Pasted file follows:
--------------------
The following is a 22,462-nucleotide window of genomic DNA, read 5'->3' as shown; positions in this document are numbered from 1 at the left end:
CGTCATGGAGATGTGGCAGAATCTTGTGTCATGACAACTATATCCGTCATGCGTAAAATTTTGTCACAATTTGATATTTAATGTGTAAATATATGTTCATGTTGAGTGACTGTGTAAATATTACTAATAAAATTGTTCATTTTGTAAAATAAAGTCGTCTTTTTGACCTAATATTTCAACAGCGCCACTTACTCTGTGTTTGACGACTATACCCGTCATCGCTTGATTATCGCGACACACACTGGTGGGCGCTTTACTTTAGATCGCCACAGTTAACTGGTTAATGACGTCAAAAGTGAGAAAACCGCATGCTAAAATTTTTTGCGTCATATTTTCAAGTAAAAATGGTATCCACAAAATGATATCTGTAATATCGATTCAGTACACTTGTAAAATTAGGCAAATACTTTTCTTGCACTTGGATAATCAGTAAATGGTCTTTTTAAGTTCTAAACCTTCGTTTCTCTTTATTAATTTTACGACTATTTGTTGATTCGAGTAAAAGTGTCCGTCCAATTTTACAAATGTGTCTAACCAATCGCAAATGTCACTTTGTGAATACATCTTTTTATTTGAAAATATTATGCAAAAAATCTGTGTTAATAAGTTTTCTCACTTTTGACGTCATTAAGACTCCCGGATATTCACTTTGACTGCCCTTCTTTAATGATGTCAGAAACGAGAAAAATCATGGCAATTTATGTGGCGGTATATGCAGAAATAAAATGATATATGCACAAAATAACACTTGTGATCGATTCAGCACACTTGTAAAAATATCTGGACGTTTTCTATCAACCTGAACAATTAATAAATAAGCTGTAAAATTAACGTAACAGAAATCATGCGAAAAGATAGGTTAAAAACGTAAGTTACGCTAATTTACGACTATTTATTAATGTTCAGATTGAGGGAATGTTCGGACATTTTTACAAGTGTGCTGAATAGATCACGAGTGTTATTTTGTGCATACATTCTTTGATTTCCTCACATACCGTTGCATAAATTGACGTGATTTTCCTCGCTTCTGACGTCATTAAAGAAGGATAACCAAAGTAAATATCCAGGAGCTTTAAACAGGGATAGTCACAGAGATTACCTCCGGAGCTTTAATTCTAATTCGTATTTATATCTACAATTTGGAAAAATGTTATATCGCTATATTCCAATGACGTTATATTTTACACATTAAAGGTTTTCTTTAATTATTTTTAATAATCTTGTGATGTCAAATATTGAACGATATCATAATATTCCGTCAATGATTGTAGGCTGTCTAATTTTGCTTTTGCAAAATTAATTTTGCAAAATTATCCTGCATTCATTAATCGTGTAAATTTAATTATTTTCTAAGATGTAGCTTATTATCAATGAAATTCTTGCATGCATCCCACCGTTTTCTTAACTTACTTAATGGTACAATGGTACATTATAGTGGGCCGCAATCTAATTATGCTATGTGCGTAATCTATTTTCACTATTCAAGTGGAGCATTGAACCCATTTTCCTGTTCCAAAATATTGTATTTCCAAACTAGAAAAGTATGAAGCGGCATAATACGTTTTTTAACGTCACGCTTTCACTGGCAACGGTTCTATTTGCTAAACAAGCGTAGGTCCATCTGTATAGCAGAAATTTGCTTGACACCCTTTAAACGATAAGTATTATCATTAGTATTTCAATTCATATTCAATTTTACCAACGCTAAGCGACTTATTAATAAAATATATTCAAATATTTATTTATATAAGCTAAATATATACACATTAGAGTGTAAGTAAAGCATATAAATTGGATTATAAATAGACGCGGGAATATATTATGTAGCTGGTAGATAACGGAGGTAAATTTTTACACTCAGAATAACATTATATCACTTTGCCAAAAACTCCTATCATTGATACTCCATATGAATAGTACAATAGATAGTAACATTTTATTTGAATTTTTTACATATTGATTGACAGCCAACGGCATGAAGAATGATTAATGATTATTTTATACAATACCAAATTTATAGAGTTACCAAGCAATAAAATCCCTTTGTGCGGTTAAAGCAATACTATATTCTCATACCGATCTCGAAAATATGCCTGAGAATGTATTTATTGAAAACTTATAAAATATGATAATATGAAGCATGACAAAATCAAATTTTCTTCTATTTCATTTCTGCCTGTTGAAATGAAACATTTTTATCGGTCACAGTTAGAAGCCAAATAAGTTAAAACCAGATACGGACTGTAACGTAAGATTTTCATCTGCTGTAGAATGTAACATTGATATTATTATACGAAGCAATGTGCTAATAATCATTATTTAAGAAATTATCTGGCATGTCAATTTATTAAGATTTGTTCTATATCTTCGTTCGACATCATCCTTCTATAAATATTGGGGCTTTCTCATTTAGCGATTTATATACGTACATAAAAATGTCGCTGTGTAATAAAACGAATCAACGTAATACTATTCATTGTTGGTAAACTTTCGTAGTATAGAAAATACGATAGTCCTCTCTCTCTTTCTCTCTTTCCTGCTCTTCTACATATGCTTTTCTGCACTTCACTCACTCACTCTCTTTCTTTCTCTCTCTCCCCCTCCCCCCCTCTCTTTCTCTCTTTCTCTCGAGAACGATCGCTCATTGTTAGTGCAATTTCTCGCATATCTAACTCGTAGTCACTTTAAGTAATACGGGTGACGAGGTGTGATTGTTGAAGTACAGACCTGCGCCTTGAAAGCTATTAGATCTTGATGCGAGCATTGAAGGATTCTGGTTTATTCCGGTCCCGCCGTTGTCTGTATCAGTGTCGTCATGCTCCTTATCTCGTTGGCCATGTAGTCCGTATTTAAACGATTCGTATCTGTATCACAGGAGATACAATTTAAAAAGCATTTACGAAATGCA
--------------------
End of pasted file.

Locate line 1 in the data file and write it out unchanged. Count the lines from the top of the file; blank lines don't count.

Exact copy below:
The following is a 22,462-nucleotide window of genomic DNA, read 5'->3' as shown; positions in this document are numbered from 1 at the left end: